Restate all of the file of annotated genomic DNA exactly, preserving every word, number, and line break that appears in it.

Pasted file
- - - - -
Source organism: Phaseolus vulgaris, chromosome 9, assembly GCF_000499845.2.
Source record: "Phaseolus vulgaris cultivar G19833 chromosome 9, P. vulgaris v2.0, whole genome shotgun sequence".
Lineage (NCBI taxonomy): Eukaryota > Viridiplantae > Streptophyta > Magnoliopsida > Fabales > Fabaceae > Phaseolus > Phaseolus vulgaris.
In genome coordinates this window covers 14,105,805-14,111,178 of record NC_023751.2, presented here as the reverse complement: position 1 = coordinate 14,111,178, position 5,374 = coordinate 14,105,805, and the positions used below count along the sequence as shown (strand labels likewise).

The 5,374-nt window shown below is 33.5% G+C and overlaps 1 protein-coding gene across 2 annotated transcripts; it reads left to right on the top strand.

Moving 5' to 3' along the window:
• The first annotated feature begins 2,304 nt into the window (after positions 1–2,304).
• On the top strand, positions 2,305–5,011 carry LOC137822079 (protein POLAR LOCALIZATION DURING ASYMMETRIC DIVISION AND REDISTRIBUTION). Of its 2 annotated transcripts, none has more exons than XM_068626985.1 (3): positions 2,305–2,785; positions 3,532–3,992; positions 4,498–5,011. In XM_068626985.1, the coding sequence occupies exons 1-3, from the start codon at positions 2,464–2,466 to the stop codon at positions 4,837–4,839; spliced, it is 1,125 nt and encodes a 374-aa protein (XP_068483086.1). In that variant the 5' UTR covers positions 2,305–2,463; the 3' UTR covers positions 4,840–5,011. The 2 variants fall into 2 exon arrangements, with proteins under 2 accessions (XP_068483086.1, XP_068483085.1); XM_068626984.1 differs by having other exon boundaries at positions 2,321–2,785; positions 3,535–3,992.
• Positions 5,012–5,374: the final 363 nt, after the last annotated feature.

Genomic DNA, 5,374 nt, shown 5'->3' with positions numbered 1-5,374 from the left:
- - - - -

Source organism: Phaseolus vulgaris, chromosome 9, assembly GCF_000499845.2.
Source record: "Phaseolus vulgaris cultivar G19833 chromosome 9, P. vulgaris v2.0, whole genome shotgun sequence".
Lineage (NCBI taxonomy): Eukaryota > Viridiplantae > Streptophyta > Magnoliopsida > Fabales > Fabaceae > Phaseolus > Phaseolus vulgaris.
In genome coordinates this window covers 14,105,805-14,111,178 of record NC_023751.2, presented here as the reverse complement: position 1 = coordinate 14,111,178, position 5,374 = coordinate 14,105,805, and the positions used below count along the sequence as shown (strand labels likewise).

The 5,374-nt window shown below is 33.5% G+C and overlaps 1 protein-coding gene across 2 annotated transcripts; it reads left to right on the top strand.

Moving 5' to 3' along the window:
• The first annotated feature begins 2,304 nt into the window (after positions 1–2,304).
• On the top strand, positions 2,305–5,011 carry LOC137822079 (protein POLAR LOCALIZATION DURING ASYMMETRIC DIVISION AND REDISTRIBUTION). Of its 2 annotated transcripts, none has more exons than XM_068626985.1 (3): positions 2,305–2,785; positions 3,532–3,992; positions 4,498–5,011. In XM_068626985.1, the coding sequence occupies exons 1-3, from the start codon at positions 2,464–2,466 to the stop codon at positions 4,837–4,839; spliced, it is 1,125 nt and encodes a 374-aa protein (XP_068483086.1). In that variant the 5' UTR covers positions 2,305–2,463; the 3' UTR covers positions 4,840–5,011. The 2 variants fall into 2 exon arrangements, with proteins under 2 accessions (XP_068483086.1, XP_068483085.1); XM_068626984.1 differs by having other exon boundaries at positions 2,321–2,785; positions 3,535–3,992.
• Positions 5,012–5,374: the final 363 nt, after the last annotated feature.

Genomic DNA, 5,374 nt, shown 5'->3' with positions numbered 1-5,374 from the left: